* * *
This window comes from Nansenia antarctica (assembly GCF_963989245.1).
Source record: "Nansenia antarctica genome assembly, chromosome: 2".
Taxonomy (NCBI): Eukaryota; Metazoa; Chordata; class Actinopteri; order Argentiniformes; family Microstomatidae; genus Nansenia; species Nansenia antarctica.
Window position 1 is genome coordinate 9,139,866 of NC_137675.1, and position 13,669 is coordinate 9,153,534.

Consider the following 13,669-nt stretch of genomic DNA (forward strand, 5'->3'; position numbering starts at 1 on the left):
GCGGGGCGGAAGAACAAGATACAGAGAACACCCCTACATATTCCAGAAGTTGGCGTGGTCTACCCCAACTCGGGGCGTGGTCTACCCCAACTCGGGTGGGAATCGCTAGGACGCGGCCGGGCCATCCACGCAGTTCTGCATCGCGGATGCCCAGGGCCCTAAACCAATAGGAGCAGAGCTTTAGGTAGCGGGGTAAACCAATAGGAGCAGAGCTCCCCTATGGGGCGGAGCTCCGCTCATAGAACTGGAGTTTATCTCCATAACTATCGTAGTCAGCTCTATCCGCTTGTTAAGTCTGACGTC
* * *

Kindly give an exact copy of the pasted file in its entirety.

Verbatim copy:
This window comes from Nansenia antarctica (assembly GCF_963989245.1).
Source record: "Nansenia antarctica genome assembly, chromosome: 2".
Taxonomy (NCBI): Eukaryota; Metazoa; Chordata; class Actinopteri; order Argentiniformes; family Microstomatidae; genus Nansenia; species Nansenia antarctica.
Window position 1 is genome coordinate 9,139,866 of NC_137675.1, and position 13,669 is coordinate 9,153,534.

Consider the following 13,669-nt stretch of genomic DNA (forward strand, 5'->3'; position numbering starts at 1 on the left):
GCGGGGCGGAAGAACAAGATACAGAGAACACCCCTACATATTCCAGAAGTTGGCGTGGTCTACCCCAACTCGGGGCGTGGTCTACCCCAACTCGGGTGGGAATCGCTAGGACGCGGCCGGGCCATCCACGCAGTTCTGCATCGCGGATGCCCAGGGCCCTAAACCAATAGGAGCAGAGCTTTAGGTAGCGGGGTAAACCAATAGGAGCAGAGCTCCCCTATGGGGCGGAGCTCCGCTCATAGAACTGGAGTTTATCTCCATAACTATCGTAGTCAGCTCTATCCGCTTGTTAAGTCTGACGTC